Steps to an Effective Content Strategy for Your Nonprofit

17 January 2020

Many non-profit organizations underestimate the power and value of an effective content strategy. This is a document that outlines the planning, creation, delivery, and governance of content aimed at creating and sharing awareness about the nonprofit organization. It is like when you need homework help for college - you need to make a strategy.

A well thought out content strategy for nonprofit improves the image of the organization and overall level of engagement with its audience. However, coming up with an effective content strategy takes a lot of time and financial resources, which are usually scarce for most nonprofit organizations.

Here are five simple steps you can take to develop an effective content strategy for Your Non-profit.


1. Content alignment

You should understand and be able to articulate what you are trying to achieve as an organization and then map it to your user-specific questions and problems. The end goal is to convince the consumers you understand them and their journey and that you want to meet their needs in every tailored way.  This is exactly the way that essay pro works too - you get the content that you need.

Luckily, nonprofit organizations have the unique advantage of strong missions that enable them to create a successful content marketing strategy.

To align your content with the consumer journey, needs, and problems, you need to have a deep understanding of how they navigate your site and social media. You also need to gauge their engagement level with the content marketing strategies previously used, such as email campaigns. 
Information can also be gathered through Google analytics, personal interviews, online consumer surveys or any other content marketing tools that are available online. Use the information to develop the topics, questions, and needs that will be addressed by your content. 

2. Content audit

A thorough assessment of all your content across all platforms is a great way to determine where you are and where you need to go. It is also great for showing you areas of improvement for your content such as where you need to optimize your content and where you need to engage with your audiences more.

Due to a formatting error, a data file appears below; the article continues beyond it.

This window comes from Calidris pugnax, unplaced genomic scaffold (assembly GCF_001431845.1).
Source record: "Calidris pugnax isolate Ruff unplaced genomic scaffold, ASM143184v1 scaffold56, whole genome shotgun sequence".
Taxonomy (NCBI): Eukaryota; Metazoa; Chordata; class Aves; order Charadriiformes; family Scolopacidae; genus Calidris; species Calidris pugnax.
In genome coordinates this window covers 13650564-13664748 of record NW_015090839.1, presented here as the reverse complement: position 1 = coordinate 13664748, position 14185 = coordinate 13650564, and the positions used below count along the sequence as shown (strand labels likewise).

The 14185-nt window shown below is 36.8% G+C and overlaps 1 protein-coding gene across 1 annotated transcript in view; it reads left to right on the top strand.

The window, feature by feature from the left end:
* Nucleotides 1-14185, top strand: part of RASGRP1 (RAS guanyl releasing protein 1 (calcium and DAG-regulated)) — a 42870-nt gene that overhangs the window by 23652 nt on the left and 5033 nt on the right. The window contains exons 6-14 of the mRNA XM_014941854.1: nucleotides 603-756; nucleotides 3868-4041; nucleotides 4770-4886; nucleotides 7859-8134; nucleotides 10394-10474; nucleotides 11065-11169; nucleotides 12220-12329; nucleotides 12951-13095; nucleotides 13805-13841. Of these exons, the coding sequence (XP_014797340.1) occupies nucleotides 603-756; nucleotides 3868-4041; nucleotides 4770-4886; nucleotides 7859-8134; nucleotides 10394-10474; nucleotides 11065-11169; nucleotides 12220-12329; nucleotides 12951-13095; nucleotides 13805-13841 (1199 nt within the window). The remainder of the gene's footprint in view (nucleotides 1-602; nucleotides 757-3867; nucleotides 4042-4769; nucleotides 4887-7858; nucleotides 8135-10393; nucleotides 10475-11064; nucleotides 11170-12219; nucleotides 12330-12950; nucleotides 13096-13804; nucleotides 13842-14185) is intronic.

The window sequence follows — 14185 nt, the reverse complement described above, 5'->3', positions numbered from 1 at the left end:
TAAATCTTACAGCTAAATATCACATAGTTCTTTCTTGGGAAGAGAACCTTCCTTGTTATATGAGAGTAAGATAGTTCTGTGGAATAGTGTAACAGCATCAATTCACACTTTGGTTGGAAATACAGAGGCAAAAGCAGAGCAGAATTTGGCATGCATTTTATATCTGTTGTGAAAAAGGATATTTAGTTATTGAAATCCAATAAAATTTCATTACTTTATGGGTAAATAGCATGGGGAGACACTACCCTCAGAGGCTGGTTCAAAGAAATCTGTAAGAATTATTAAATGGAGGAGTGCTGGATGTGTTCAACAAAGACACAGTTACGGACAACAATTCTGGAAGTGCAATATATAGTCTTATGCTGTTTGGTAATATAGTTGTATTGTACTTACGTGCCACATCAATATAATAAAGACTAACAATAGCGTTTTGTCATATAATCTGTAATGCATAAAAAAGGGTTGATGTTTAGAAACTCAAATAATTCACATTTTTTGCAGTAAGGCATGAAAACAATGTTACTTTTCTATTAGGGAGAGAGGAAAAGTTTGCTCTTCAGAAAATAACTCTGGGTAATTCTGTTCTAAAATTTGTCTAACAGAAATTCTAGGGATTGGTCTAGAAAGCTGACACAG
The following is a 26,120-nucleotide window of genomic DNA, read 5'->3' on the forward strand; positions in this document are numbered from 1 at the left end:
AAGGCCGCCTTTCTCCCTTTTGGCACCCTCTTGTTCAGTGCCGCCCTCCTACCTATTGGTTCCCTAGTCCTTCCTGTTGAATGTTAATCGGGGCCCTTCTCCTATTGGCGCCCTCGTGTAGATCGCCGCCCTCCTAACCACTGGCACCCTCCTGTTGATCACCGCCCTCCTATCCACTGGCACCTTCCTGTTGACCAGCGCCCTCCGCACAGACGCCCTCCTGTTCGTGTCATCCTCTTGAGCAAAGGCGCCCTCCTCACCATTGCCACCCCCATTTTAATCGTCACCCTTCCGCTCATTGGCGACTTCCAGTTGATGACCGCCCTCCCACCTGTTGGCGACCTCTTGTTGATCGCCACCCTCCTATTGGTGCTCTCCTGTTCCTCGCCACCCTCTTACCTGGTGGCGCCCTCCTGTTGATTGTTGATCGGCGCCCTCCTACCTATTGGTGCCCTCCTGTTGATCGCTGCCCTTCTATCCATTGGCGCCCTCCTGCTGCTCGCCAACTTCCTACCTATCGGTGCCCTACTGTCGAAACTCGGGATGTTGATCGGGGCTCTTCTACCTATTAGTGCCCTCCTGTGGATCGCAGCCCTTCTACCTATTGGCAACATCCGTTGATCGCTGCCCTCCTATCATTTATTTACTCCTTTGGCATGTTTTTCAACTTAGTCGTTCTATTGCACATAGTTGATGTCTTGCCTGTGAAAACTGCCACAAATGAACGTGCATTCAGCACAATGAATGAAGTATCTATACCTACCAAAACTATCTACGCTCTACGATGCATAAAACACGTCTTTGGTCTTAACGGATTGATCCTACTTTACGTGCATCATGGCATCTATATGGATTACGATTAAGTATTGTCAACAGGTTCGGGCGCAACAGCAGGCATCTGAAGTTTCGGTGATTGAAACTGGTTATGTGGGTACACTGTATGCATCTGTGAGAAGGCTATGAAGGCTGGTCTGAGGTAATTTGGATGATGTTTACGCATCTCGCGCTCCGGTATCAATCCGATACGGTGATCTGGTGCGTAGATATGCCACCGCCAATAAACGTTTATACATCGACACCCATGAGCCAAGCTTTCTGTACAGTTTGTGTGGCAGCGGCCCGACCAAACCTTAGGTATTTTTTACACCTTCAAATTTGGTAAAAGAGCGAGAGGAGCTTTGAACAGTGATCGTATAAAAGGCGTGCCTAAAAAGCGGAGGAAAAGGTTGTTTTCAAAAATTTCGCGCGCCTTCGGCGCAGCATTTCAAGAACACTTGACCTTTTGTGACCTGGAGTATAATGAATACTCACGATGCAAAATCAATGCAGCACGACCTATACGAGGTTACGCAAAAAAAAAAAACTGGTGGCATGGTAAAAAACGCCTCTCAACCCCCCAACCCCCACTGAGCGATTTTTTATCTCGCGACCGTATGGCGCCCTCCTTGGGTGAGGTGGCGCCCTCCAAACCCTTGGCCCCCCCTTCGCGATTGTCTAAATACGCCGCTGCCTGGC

Once you audit your existing content, you should be able to determine whether it can be used as-is or it needs some editing. You will also find out whether you need to build new content from scratch. 


3. Production plan

Every effective content strategy must have a production plan, also known as an editorial calendar. This part of the process includes determining which type of content to produce and who the content owner will be. You will also determine the subject experts that will contribute to the content, how the content will be pushed out and the production dates.  Similarly, when you think "I need to pay someone to do my assignment" you need a plan to produce the content.

The various small steps at this stage include: defining your content pillars (this is usually to empower and inform for most nonprofits), determining the genre and the format of each content piece, then coming up with the topics and methods to deliver the content.

At this stage, you can ask “write my capstone paper” and professionals can come up with the content material that you will need. It ranges from website content to flyers and guide books to research proposals. The writers working with online services are highly trained, so they will write and edit according to your specifications and deliver in a quick time.

4. Performance measures

Once you have developed your content topics and overall production calendar, it is important to determine what each content piece should accomplish so you can track and measure success. 

For example, a blog's measure of success may be to attract 25% of donations. Defining the aim of each piece of content and how performance will be measured will help you determine whether you have a successful content marketing strategy. 

The performance metrics should be well laid-out and clearly communicated to all the teams involved in the process lifecycle so that they are well aware of their jobs.

5. Distribution plan

The last step of an effective content strategy for nonprofit is finding out which distribution channels to use that will optimize your time, resources, and engagement with your audience. Identify short-term and long-term strategies that incorporate over one channel. 

For example, your strategy can have online channels such as social media and offline channels such as direct mail. The channels used should be able to get your content to donors or members.
Conclusion

A content strategy helps you to figure out which content is doing poorly, which is doing well, how you can create better content, and how to coordinate better with other groups. An effective strategy enables the organization to have multiple ways to promote their content and tools to help them analyze their efforts. 

However, it is good to note that content strategy is a continuous process. Your strategy will require constant updating to make sure that the voice and needs of your audience are reflected. You always need to prepare yourself to plan, create, publish, analyze, and repeat the process.



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